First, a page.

Nguru iri matugu. (Tharaka)
Mjinga huwa na siku nyingi. (Swahili)
A fool has many days. (English)
Tharaka ( Kenya ) Proverb
Also Gikuyu (Kenya)
Background, Explanation, Meaning and Everyday Use
The Tharaka people of Kenya live in the plains to the east of Mt. Kenya. The plains are a semi-arid scrubland characterized by fragile sandy soils, low rainfall and scorching sun. The people practice subsistence farming and keep cattle, goats and sheep. Due to the fragile soils, low rainfall levels and inappropriate farming techniques, farms yield little produce and the people are generally poor. Probably due to the harsh physical and economic conditions existing in the plains, Tharaka people tend to be short-tempered. Occasionally, little disagreements degenerate into nasty confrontations.
In spite of these general observations, there are many Tharaka people who remain cool in the face of what observers consider to be provocation that requires retaliation. Some of these observers may then ridicule the levelheaded person as a fool. The proverb Nguru iri matugu is used by Tharaka speakers in defence of “the fool.”
The content and especially the spirit of Nguru iri matugu have many parallels in the Bible. For example in Matthew 5:5 we read: ” The blessed are the meek for they will inherit the earth.” An amazingly similar parallel is found in Proverbs 12:16 where we are told: “A fool shows his annoyance at once, but a prudent man overlooks an insult.” Finally in the prayer Our Father we pray: “Forgive us our trespasses as we forgive those who trespass against us.”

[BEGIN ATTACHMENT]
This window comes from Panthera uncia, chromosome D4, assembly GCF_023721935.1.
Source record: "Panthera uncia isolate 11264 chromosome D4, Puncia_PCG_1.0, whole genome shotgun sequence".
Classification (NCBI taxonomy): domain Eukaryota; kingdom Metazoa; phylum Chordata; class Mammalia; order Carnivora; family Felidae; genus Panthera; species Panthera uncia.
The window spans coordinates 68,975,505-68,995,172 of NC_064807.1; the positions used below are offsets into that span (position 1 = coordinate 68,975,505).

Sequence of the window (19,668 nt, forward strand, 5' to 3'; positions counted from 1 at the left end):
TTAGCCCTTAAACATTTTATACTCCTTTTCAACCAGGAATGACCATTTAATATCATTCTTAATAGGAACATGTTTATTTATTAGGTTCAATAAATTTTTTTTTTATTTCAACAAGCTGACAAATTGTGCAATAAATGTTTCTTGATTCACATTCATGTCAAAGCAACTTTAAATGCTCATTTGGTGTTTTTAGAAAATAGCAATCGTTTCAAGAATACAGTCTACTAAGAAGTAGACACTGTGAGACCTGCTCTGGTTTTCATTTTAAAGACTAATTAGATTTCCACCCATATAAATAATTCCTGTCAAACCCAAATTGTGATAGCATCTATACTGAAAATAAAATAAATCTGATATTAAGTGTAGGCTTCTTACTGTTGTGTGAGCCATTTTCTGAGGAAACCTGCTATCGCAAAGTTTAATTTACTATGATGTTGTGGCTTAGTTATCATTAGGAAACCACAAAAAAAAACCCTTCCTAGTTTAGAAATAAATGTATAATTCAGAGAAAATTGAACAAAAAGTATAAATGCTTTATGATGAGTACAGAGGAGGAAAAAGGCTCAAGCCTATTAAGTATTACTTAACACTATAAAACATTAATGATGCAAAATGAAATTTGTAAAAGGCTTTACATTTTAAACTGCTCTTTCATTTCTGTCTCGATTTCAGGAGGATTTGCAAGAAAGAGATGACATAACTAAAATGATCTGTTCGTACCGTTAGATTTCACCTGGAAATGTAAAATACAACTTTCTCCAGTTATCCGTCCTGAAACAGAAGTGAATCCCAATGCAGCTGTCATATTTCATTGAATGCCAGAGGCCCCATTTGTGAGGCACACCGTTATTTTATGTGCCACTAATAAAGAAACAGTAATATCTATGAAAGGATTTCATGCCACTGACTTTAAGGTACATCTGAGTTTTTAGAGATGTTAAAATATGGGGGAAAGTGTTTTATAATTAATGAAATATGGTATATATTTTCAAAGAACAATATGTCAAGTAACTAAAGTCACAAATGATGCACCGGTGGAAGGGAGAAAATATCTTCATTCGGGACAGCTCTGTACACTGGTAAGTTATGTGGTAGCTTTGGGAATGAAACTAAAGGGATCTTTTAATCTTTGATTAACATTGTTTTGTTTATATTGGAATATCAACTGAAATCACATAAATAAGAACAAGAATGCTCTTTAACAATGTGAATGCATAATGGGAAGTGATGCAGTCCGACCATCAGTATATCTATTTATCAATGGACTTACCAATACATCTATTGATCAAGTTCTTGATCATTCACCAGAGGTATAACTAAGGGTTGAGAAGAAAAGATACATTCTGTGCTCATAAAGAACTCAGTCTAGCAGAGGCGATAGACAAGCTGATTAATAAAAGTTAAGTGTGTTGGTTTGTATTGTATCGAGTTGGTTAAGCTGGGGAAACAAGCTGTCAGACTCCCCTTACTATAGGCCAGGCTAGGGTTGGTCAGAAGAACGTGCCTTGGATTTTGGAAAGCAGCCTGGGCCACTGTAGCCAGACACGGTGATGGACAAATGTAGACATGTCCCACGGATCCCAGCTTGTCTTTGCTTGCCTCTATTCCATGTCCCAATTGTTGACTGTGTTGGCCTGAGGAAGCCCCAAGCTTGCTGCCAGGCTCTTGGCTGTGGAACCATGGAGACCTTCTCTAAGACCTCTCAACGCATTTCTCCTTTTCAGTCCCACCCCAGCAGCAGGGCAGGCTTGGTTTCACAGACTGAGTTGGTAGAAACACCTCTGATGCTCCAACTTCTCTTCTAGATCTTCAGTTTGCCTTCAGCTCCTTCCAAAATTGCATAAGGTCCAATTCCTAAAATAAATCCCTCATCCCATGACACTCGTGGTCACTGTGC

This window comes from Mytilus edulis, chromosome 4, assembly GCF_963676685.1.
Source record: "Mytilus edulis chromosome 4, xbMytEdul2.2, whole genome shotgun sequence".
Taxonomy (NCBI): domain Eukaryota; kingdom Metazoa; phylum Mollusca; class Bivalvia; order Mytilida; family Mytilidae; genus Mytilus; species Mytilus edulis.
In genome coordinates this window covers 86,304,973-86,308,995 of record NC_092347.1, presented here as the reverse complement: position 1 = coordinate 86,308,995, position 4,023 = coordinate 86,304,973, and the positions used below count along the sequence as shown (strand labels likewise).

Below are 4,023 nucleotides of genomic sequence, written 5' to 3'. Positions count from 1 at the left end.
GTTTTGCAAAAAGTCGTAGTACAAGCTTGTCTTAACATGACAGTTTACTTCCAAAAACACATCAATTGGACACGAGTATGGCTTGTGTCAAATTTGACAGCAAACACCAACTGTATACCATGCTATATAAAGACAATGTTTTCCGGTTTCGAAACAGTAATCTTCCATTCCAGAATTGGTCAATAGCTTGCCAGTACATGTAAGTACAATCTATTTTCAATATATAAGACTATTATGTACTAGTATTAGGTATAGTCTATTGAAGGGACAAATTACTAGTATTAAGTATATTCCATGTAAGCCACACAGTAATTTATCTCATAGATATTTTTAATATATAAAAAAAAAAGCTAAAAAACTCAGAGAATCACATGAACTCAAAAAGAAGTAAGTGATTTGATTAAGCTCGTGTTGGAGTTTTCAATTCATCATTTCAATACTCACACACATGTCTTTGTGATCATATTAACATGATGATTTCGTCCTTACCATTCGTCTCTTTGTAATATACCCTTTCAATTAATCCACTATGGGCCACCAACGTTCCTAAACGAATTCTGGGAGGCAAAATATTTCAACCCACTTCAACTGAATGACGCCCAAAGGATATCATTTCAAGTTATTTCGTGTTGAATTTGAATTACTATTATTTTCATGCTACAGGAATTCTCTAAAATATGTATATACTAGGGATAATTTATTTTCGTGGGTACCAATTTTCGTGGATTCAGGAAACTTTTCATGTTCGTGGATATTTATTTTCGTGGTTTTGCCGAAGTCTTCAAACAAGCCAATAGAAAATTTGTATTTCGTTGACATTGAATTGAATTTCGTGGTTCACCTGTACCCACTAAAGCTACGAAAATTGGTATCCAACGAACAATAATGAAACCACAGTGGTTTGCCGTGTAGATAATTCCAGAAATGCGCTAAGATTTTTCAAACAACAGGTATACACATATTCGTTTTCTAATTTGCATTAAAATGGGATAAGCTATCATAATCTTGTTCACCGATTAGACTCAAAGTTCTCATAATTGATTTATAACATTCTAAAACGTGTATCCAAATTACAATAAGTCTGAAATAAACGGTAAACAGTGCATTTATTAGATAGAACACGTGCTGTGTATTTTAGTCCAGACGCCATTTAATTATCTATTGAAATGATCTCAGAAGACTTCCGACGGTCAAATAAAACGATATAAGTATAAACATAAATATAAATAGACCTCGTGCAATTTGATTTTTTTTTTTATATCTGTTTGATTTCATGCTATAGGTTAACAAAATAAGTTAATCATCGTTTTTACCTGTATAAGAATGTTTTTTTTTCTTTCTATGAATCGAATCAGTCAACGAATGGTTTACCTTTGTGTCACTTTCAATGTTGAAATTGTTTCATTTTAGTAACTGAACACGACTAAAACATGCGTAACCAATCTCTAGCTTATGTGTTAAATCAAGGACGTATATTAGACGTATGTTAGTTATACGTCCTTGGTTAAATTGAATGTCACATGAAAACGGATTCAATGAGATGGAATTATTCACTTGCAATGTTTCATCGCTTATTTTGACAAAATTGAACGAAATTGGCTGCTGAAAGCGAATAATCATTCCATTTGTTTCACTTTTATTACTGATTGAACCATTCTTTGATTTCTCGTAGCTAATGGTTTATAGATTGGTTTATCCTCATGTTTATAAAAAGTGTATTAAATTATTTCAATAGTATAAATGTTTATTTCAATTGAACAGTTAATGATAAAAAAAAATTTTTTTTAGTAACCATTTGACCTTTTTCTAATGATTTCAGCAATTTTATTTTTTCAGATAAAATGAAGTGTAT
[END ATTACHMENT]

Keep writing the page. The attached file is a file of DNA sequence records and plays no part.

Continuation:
Contemporary Use and Religious Application
In today’s world there is much intolerance. As a result we have witnessed crises and wars that could have been avoided. The spirit of understanding and forgiveness needs to be rekindled in our hearts, our families, our communities, our nations and among the peoples of the world. The real meaning of the Tharaka proverb Nguru iri mtugu is that the prudent person who looks like a fool to the unwise lives a long life. The moral of the proverb is that restraint, far from being foolishness, is in fact wisdom. It is a virtue that we need to cultivate in ourselves. The proverb, therefore, contains a precious message which we can and should pass around to create a more tolerant world, a world that values understanding and treasures peace, a world that shuns violence as a means of resolving conflicts and frowns on war as a way of redressing wrongs.
The Christian Churches have been very vocal in advocating peace founded on justice and fair play, tolerance, reconciliation and forgiveness. In line with the Church’s crusade for peace, Nguru iri matugu is an apt message for congregations.
Dr. Kithaka wa Mberia
University of Nairobi